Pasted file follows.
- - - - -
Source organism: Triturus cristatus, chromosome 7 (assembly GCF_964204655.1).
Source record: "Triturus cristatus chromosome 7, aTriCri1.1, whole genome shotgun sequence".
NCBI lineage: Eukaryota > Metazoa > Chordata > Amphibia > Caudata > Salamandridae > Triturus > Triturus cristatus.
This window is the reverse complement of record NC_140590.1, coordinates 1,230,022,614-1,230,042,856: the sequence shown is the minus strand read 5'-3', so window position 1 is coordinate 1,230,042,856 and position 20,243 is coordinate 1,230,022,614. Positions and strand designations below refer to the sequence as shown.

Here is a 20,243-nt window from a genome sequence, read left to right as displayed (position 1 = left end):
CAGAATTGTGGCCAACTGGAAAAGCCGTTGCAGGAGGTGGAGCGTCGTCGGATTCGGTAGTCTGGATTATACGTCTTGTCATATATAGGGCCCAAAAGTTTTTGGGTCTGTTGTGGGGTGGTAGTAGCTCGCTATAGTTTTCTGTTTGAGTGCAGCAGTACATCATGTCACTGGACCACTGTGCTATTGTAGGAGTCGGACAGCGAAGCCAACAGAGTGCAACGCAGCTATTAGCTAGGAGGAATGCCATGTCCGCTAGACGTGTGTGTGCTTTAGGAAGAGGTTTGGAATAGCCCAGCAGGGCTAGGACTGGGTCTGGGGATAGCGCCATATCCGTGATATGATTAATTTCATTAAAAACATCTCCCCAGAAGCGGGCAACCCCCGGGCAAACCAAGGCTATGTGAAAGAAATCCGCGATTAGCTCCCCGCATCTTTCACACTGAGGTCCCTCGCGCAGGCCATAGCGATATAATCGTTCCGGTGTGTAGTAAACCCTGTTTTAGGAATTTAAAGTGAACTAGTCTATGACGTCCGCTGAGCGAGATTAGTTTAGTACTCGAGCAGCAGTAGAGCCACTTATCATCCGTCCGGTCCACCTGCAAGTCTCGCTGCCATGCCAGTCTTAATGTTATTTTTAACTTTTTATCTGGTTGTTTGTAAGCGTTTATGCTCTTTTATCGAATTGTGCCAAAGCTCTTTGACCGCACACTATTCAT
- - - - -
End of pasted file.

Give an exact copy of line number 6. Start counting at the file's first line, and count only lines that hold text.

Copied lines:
CAGAATTGTGGCCAACTGGAAAAGCCGTTGCAGGAGGTGGAGCGTCGTCGGATTCGGTAGTCTGGATTATACGTCTTGTCATATATAGGGCCCAAAAGTTTTTGGGTCTGTTGTGGGGTGGTAGTAGCTCGCTATAGTTTTCTGTTTGAGTGCAGCAGTACATCATGTCACTGGACCACTGTGCTATTGTAGGAGTCGGACAGCGAAGCCAACAGAGTGCAACGCAGCTATTAGCTAGGAGGAATGCCATGTCCGCTAGACGTGTGTGTGCTTTAGGAAGAGGTTTGGAATAGCCCAGCAGGGCTAGGACTGGGTCTGGGGATAGCGCCATATCCGTGATATGATTAATTTCATTAAAAACATCTCCCCAGAAGCGGGCAACCCCCGGGCAAACCAAGGCTATGTGAAAGAAATCCGCGATTAGCTCCCCGCATCTTTCACACTGAGGTCCCTCGCGCAGGCCATAGCGATATAATCGTTCCGGTGTGTAGTAAACCCTGTTTTAGGAATTTAAAGTGAACTAGTCTATGACGTCCGCTGAGCGAGATTAGTTTAGTACTCGAGCAGCAGTAGAGCCACTTATCATCCGTCCGGTCCACCTGCAAGTCTCGCTGCCATGCCAGTCTTAATGTTATTTTTAACTTTTTATCTGGTTGTTTGTAAGCGTTTATGCTCTTTTATCGAATTGTGCCAAAGCTCTTTGACCGCACACTATTCAT